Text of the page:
The Texas legislature has taken a strong stance against family violence. Title IV of the Texas Family Code codifies the injunctive remedy of Family Violence Protective Orders. In Texas, an Applicant for a Title IV Protective Order must first satisfy the venue requirements and have a qualifying relationship with the Respondent. In limited situations, an Applicant may be afforded the opportunity to apply for a Title IV Protective Order on behalf of another.
Under Texas law, upon a showing of clear and present danger of family violence, an Applicant may request that the Court issue an Emergency Temporary Ex Parte Protective Order without notice to the Respondent (Texas Family Code Section 83). The primary purpose of this emergency order is to provide immediate safety to victims of family violence through final hearing.
The final hearing on an Application for Protective Order occurs on an expedited basis so as to provide swift protection to victims. Before a Final Protective Order may be granted, the Applicant must show, by a preponderance of the evidence (more likely than not), that: (1) family violence has occurred in the past; and (2) that it is more likely than not that family violence will occur again in the future (Texas Family Code Section 85.001) . If entered by the Court, a Final Protective order may enjoin the Respondent from the following acts: committing family violence against a protected person; going with a specific distance of any protected person and/or any protected person’s residence or place of business; possessing a firearm or ammunition; following any protected person; engaging in conduct that is reasonably likely to annoy, alarm, harass, torment, or embarrass any protected person (Texas Family Code Section 85.022). It is important to remember that each Final Protective Order is unique and that the preceding list of injunctions is not an exhaustive one. Once the Court issues a Final Protective Order, any violation by the Respondent may be enforced through contempt and/or criminal prosecution.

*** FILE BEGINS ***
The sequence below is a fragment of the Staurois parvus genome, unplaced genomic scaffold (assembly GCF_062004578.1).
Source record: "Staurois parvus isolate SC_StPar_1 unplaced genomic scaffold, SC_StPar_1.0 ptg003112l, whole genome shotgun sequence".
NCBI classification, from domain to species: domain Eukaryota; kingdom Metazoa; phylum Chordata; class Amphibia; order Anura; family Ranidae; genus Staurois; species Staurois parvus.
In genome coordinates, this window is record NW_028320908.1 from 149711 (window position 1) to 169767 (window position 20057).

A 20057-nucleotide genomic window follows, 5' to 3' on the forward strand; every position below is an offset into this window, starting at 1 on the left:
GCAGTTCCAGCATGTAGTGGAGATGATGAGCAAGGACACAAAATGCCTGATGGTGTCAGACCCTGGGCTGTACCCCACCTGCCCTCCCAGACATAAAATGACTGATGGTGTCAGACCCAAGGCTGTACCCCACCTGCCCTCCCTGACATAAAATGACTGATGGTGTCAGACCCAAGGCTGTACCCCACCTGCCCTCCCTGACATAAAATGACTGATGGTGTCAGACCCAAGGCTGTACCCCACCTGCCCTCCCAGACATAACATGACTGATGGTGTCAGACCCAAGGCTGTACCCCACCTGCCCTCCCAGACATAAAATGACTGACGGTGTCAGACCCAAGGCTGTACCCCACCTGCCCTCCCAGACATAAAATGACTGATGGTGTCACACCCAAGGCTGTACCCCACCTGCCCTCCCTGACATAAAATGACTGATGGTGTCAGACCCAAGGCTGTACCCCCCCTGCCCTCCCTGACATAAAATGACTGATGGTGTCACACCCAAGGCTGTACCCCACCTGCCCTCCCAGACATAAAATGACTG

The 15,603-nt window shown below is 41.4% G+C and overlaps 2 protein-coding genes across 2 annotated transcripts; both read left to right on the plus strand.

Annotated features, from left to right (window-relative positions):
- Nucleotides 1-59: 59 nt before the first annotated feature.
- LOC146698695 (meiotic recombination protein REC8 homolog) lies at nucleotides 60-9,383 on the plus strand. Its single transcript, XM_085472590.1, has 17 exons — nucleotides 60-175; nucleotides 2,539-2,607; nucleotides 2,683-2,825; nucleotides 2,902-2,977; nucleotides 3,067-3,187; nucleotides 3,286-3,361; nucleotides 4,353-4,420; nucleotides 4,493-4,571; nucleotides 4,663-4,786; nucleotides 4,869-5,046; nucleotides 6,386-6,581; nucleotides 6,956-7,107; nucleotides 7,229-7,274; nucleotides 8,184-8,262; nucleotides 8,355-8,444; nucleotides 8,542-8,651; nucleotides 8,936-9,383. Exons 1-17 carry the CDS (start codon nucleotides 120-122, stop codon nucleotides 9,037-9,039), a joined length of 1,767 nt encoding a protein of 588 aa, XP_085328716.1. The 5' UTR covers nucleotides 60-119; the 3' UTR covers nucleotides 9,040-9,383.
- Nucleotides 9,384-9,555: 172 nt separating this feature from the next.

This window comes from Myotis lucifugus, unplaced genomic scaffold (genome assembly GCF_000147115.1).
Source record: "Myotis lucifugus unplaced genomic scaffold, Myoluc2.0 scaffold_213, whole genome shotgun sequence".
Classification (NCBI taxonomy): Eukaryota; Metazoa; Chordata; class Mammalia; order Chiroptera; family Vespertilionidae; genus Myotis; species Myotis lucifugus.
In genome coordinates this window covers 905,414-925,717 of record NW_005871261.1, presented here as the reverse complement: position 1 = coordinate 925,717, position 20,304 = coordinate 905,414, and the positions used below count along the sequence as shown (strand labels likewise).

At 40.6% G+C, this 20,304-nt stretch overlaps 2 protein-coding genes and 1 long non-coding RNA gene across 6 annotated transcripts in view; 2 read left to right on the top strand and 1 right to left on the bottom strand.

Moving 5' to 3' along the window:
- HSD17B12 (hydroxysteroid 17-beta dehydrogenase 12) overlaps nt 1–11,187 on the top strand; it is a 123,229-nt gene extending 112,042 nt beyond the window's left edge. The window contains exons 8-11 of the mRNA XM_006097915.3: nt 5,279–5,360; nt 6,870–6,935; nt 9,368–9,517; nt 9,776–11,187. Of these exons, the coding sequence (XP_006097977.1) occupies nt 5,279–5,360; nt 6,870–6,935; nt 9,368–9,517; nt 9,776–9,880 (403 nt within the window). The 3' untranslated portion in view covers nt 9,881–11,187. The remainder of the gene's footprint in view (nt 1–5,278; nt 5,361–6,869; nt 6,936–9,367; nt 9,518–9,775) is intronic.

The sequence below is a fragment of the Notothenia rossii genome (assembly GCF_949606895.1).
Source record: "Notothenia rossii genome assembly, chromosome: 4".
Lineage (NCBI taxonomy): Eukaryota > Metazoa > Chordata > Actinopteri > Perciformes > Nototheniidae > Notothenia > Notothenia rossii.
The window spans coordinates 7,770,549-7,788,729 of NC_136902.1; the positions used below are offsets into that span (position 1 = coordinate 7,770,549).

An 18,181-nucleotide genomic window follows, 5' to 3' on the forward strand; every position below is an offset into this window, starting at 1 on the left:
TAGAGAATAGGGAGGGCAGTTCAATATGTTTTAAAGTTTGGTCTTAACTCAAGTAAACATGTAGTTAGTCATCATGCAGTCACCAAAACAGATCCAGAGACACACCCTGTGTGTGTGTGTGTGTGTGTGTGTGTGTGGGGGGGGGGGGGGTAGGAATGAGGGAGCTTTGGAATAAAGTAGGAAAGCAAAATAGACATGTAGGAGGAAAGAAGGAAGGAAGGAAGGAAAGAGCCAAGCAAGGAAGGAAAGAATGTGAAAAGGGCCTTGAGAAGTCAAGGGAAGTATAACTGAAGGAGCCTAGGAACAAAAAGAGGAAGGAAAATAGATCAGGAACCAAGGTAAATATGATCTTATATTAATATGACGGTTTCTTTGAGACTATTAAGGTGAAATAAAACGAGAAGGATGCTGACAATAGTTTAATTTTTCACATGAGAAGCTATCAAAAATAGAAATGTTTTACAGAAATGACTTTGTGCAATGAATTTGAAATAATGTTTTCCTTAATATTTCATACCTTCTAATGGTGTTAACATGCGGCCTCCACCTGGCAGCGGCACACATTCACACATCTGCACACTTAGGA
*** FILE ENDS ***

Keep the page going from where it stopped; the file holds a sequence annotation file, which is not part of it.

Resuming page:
To learn more about Title IV Family Violence Protective Orders, please contact our law office at 214-692-8200 to schedule a consultation.